Daily Special

William Eggleston
undated | chromogenic print |13.25x19.75 | $12000

Born in Memphis and raised on a cotton farm in the Mississippi Delta, William Eggleston has created a singular portrait of his native South since the 1960s. Eggleston’s highly saturated, vivid images highlight the beauty and diversity in the mundane every day moments.

Although he began his practice with traditional black and white photography, he began experimenting with color and ultimately shifted how color photography was viewed within an art context in his 1976 Color Photographs exhibition at the Museum of Modern Art. The exhibition and its accompanying publication William Eggleston’s Guide helped to formally establish his reputation as a world-renowned artist.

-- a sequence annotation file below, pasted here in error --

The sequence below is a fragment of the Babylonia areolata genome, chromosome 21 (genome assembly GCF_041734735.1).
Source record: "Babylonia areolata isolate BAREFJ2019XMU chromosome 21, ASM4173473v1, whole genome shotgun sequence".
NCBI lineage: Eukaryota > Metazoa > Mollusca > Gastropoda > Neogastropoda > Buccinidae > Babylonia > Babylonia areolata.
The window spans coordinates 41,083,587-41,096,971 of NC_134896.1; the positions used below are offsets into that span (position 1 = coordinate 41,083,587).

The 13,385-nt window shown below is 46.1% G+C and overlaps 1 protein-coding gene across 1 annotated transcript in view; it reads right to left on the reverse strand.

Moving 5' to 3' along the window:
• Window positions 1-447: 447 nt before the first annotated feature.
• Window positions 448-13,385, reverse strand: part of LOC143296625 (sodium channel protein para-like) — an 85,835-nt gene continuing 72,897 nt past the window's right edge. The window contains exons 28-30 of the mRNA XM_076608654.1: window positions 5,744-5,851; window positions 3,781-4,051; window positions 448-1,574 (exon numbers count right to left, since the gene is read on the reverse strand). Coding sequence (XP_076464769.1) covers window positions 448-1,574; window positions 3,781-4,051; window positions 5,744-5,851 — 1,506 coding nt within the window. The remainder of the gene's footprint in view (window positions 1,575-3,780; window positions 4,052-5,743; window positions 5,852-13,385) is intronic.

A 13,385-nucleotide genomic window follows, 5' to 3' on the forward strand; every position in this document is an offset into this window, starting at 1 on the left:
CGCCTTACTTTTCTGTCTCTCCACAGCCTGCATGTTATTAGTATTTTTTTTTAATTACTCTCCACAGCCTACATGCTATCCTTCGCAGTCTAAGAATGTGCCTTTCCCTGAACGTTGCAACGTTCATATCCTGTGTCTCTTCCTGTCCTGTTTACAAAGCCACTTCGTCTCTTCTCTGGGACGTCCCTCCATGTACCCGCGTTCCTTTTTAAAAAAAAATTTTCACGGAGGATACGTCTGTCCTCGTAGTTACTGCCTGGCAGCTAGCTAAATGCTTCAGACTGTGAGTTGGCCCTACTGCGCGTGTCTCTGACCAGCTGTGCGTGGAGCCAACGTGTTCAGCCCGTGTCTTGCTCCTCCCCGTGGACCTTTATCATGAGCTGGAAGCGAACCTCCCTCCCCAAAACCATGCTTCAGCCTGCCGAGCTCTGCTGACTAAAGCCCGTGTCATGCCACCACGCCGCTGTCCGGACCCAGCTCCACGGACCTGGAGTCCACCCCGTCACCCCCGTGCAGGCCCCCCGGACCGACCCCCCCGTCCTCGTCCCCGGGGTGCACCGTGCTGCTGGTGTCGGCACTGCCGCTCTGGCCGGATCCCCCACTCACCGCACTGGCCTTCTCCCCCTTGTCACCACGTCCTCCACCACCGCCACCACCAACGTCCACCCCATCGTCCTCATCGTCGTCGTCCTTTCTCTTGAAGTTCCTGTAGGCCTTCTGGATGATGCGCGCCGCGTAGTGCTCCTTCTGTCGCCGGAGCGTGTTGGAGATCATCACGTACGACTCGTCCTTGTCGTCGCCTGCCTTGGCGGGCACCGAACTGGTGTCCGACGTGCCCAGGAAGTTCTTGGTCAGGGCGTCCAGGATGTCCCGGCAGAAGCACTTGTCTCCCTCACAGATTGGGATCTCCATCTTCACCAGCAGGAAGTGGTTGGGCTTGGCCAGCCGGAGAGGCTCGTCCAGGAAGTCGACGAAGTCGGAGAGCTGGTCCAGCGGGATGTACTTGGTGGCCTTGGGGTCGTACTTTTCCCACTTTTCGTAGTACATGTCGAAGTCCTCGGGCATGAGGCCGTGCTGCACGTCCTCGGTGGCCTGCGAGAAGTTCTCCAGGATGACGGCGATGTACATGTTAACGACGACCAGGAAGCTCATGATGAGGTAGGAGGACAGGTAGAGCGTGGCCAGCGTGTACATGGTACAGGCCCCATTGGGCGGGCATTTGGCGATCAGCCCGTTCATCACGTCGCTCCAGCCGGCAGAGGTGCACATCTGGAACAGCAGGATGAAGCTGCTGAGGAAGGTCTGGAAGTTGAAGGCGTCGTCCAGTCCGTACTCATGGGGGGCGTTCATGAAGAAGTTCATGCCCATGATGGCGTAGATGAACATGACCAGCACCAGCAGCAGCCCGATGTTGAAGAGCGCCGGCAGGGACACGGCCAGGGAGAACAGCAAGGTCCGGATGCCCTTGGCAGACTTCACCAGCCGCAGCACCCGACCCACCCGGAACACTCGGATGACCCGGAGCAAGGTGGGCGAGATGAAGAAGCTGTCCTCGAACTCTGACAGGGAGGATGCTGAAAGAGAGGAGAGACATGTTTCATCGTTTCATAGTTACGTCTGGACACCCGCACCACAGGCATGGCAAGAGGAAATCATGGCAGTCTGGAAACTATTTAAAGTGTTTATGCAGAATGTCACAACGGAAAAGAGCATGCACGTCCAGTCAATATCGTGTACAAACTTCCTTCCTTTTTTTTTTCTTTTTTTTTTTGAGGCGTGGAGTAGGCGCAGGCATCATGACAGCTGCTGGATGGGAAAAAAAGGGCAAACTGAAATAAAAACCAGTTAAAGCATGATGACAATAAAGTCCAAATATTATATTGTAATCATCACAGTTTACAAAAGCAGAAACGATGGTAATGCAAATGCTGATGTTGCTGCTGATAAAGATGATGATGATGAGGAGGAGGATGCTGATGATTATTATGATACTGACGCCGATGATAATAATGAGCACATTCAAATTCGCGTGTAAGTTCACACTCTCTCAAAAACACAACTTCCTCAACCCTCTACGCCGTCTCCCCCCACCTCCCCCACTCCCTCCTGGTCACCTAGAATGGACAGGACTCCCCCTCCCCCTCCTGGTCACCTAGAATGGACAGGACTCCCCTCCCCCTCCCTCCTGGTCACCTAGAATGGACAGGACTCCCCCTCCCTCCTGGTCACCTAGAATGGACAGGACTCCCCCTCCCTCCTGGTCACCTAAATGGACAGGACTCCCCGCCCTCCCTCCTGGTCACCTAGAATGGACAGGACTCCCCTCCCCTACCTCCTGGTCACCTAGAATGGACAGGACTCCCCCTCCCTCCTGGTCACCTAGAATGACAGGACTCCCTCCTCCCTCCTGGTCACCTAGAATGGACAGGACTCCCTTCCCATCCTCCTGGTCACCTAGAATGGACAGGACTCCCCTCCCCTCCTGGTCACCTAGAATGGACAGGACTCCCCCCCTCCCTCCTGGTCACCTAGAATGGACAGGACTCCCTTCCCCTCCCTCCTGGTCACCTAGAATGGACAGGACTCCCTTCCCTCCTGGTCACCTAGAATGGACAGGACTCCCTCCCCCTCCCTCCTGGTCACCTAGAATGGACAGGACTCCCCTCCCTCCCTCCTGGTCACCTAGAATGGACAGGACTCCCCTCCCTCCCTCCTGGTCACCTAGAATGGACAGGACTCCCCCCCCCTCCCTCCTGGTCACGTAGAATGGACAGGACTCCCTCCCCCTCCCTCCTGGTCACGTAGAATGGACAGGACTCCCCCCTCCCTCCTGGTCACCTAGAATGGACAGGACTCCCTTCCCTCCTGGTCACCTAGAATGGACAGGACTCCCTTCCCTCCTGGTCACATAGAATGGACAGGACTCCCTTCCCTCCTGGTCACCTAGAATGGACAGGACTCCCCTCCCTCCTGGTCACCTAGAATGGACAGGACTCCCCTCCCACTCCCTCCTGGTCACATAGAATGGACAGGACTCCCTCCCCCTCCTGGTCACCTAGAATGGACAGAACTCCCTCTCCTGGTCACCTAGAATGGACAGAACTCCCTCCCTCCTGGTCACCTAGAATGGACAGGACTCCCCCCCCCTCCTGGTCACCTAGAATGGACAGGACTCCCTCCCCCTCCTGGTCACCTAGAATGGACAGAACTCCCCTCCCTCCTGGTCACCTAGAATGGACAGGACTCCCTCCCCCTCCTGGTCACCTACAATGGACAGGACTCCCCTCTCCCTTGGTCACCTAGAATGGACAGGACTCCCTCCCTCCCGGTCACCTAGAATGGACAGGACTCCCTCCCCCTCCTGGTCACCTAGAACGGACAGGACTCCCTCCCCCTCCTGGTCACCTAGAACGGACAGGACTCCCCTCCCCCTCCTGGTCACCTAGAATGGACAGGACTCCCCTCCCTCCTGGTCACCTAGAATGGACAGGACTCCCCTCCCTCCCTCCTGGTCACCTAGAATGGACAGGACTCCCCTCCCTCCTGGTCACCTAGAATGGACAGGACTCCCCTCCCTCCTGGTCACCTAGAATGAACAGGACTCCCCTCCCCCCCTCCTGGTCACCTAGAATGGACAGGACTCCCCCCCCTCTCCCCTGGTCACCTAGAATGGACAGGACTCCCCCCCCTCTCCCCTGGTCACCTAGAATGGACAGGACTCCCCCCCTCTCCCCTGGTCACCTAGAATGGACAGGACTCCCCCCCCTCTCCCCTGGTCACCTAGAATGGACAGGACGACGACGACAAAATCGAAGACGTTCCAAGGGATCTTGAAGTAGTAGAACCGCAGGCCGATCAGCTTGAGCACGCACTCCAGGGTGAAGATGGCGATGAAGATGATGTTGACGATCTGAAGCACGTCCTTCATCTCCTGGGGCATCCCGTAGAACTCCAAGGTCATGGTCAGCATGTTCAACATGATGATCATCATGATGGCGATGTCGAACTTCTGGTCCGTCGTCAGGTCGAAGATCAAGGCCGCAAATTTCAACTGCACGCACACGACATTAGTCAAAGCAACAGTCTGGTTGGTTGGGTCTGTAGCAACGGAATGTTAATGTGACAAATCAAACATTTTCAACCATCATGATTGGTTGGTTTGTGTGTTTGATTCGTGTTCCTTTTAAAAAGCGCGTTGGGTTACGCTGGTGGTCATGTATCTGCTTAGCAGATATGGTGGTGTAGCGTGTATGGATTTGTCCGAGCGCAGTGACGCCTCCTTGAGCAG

This untitled piece is a bit of a mystery without a title or date, but Eggleston has given us plenty to indulge. The reign of this lion king is over. Though at the center of the composition, the focal point may actually be the blue trash bag. Eggleston eschews the conventions of the rule of thirds and confuses our sense of depth and pictorial value. And yet, this is just a shot of ordinary, untouched life. Eggelston’s reign was and is far from over.

He was part of that crowd with our friends William Christenberry and Walker Evans, but he really kind of lead the pack. Eggleston is frequently referred to as the Father of Color Photography. When asked if he felt the title is appropriate, Eggleston replied bluntly, “Yes, I think that’s fair.”

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